zondag, mei 29, 2022

Apple M1 hardware acceleration of H.264 and H.265 encoding

I have a video file that I want to share with some friends. The file is 413,5 MB and contains 29 minutes of video and audio in 1920x1080 resolution in H.264 video codec. The audio is mono, AAC at 32K Hz sample rate.

Like I said, this file is now 413,5 MB, and it could be quite a lot smaller, if only I compressed it a bit, maybe halved the resolution as well 🤔 

I’ve in the past done a lot of video compressions already (wrote about if before as well, even made it to Hacker News by accident). It just never occurred to me that my beloved FFMPEG tool might not be using the best settings out-of-the-box.  

FFMPEG is an incredibly powerful tool, a real “power tool” and it is really easy to “shoot yourself in the foot” with it.

The thing is, you have to specify EVERYTHING. So you are using a new Apple workstation with the very powerful M1 processor, which contains a built-in H.264 and H.265 dedicated encoder/decoder? Good for you, but FFMPEG will not, I repeat, NOT, use it, unless you ask it, kindly, in the command line, every time you do a conversion.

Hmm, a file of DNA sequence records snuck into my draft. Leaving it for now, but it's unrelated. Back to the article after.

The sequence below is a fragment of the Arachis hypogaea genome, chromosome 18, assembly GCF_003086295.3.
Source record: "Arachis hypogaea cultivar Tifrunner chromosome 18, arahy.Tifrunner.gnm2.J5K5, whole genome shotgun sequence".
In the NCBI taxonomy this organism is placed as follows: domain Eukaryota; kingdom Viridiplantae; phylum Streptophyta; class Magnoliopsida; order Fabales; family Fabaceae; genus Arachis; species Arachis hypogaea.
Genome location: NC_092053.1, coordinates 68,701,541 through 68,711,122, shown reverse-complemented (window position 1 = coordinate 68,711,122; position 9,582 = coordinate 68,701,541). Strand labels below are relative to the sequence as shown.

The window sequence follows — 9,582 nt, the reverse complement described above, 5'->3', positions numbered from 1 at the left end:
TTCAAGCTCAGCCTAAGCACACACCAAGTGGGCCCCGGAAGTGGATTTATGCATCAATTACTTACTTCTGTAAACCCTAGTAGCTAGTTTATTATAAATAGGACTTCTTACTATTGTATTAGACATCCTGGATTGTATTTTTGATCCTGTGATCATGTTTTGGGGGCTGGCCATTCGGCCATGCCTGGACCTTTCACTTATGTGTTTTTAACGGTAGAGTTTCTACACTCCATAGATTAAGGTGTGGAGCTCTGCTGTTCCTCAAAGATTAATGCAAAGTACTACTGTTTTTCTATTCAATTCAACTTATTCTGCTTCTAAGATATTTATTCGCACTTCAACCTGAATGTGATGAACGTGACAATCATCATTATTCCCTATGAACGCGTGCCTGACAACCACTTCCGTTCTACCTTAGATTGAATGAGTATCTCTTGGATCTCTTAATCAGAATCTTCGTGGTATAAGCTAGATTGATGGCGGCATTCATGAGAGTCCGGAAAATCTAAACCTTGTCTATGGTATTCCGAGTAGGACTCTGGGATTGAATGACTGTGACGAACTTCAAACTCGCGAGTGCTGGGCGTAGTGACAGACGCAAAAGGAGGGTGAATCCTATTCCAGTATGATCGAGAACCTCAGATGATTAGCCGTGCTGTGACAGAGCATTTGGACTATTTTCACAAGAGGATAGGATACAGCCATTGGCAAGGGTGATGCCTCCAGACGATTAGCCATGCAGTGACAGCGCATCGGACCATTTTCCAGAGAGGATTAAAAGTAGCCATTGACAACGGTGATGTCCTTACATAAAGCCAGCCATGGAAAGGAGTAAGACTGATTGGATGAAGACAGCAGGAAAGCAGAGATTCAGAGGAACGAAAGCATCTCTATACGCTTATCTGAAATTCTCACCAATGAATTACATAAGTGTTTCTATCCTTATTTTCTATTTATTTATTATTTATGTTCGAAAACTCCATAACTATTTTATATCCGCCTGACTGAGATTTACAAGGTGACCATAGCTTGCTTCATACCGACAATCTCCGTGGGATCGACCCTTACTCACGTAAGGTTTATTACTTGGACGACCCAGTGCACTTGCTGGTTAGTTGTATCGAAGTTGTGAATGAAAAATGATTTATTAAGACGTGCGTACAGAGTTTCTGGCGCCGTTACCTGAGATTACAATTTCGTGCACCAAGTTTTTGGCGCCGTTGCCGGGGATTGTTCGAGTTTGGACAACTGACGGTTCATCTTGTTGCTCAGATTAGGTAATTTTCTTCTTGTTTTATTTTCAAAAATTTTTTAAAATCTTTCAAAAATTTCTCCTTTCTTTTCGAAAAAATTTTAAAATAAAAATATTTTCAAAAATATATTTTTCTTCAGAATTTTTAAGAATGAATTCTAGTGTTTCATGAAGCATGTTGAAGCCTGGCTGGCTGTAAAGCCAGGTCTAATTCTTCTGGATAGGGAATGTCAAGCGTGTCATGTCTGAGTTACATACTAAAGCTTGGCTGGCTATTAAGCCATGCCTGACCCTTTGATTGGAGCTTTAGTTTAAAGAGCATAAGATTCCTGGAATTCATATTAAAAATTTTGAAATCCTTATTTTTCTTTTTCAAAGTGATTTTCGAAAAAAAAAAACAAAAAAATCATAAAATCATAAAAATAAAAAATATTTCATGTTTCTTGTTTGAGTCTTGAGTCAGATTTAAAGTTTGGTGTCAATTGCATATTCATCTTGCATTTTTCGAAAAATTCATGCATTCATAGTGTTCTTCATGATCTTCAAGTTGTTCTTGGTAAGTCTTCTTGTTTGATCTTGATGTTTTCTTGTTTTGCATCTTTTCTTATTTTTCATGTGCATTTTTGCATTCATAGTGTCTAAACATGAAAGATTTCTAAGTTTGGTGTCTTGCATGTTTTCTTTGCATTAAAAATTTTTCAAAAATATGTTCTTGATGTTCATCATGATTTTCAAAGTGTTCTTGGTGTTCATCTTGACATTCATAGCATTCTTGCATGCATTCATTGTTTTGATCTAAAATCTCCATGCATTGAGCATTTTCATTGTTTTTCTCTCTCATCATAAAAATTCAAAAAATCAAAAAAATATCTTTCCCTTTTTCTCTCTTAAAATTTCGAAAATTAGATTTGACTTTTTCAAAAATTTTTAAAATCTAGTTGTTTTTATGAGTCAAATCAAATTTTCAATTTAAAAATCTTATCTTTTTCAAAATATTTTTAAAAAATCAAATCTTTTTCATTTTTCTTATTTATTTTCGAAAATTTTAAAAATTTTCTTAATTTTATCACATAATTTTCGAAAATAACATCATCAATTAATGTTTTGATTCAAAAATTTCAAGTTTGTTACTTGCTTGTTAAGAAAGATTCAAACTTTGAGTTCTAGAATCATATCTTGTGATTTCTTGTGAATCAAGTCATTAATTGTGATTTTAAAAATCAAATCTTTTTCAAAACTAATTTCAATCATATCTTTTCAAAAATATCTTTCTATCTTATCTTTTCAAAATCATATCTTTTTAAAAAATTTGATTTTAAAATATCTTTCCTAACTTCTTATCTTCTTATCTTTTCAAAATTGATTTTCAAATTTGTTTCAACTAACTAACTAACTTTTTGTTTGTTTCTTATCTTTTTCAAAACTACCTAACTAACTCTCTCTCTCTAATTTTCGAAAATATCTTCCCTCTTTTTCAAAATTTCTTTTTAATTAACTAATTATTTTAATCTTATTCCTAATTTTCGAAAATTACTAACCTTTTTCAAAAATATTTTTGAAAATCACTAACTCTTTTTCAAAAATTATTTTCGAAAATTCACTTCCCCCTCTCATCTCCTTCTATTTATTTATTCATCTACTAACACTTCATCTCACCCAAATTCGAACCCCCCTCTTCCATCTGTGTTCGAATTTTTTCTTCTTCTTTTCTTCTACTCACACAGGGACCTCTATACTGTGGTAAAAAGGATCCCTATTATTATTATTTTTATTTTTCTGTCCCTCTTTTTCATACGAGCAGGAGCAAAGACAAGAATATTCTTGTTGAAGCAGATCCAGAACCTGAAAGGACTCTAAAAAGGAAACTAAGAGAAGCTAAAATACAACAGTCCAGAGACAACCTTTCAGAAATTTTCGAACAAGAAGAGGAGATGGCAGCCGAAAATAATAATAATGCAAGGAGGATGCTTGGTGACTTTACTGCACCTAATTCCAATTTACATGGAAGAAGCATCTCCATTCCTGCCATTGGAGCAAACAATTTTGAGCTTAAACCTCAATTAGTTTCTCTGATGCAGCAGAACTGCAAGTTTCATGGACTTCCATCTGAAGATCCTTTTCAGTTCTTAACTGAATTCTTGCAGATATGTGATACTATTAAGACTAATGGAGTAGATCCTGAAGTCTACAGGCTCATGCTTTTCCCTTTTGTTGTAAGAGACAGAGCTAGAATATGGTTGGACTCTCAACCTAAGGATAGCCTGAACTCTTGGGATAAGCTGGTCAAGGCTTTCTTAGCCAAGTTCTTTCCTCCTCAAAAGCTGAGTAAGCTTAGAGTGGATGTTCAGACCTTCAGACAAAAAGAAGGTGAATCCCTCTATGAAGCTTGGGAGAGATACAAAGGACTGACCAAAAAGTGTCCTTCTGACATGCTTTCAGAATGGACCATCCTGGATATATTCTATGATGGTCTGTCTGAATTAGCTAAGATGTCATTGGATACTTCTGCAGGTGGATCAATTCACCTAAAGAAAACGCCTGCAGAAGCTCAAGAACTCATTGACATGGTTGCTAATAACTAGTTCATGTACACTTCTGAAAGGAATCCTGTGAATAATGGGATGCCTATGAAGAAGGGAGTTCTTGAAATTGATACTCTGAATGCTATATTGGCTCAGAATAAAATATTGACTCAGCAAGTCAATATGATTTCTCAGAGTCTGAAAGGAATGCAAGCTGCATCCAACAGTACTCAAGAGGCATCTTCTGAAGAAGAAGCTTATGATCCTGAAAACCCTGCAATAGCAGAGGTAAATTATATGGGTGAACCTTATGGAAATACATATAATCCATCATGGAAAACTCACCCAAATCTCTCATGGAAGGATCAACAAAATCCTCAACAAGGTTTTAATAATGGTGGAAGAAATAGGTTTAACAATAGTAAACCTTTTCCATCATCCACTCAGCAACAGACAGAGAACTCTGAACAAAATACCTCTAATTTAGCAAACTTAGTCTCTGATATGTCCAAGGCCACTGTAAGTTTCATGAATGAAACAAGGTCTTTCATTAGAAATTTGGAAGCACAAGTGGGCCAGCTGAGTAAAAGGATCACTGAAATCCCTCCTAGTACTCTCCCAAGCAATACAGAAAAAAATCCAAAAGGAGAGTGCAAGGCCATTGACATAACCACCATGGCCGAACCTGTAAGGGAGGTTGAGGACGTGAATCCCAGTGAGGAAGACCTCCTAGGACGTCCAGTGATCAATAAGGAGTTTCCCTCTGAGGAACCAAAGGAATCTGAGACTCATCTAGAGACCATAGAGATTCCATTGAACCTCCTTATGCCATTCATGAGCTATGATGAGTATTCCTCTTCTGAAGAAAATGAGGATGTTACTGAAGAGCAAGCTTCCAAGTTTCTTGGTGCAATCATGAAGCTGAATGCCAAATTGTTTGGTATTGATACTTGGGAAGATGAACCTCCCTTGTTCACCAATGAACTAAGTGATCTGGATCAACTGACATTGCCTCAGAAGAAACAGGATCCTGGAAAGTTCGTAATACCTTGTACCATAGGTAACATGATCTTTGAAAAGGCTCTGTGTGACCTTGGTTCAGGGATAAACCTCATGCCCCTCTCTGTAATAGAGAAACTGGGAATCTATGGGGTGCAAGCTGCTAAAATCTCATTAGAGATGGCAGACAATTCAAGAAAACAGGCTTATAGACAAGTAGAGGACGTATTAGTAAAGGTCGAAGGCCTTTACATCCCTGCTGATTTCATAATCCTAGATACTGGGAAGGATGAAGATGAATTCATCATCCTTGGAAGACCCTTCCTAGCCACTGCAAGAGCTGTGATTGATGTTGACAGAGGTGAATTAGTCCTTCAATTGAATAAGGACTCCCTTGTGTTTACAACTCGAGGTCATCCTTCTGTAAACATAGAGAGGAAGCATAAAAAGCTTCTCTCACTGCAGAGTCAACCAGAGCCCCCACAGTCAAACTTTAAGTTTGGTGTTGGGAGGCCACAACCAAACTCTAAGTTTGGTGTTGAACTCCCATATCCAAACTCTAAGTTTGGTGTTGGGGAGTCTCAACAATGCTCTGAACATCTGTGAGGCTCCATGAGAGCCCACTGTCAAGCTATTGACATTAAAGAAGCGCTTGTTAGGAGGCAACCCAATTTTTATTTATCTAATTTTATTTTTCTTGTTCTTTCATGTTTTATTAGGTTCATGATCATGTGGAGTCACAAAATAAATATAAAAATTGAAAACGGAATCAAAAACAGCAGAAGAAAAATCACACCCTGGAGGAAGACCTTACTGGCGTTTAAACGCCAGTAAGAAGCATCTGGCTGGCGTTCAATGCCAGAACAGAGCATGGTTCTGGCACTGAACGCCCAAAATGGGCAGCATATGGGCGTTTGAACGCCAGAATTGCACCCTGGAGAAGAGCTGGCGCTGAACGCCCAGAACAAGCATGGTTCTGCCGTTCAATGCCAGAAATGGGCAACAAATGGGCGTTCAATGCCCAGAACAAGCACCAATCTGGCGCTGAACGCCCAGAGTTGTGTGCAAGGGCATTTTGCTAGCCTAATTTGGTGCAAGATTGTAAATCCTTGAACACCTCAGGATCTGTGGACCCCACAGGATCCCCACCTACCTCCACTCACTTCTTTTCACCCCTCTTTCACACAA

Having said that… the standard settings kind of do make a lot of sense for most situations…

Using M1 dedicated encoder/decoder

For everyone who found this page by just Ducking and wants to know the magical incantations required to make the M1 tango with FFMPEG, here it is:


or, in context:

ffmpeg -i input.mp4 -c:v h264_videotoolbox output_h264_VT.mp4


The conversion is happening at a staggering 7.56x, so a 29 minutes file only takes 3:50 to re-encode! 

Unfortunately, I immediately notice that the video now has visible artifacts… it really looks a lot worse 😢 

We do get a very small file though, it’s only 90,8 MB for half an hour of full-HD video. But like I said, it’s no fun to watch a horrible mangled video like this.

H.265 to the rescue?

Maybe using the newer H.265/HEVC codec will make the video look better?

The full command now reads:

ffmpeg -i input.mp4 -c:v hevc_videotoolbox -tag:v hvc1 output_h265_VT.mp4

  • The option -tag:v hvc1” is added to make sure QuickTime will still recognize the file format… again, don’t ask me why this is necessary. 

Okay… We get a similar compression time of 3:46 minutes. The output file is now 203,5 MB, which is still a 50% reduction from the original. 

There are still artifacts visible in the resulting video file. 🤔 

Now, if we instead use the old-fashioned and laptop boiling method of running the compression over the CPU instead of the dedicated circuitry, maybe the file will be higher quality?

ffmpeg -i input.mp4 -c:v libx265 -tag:v hvc1 output_libx_h265.mp         

40 minutes and a burnt lap later…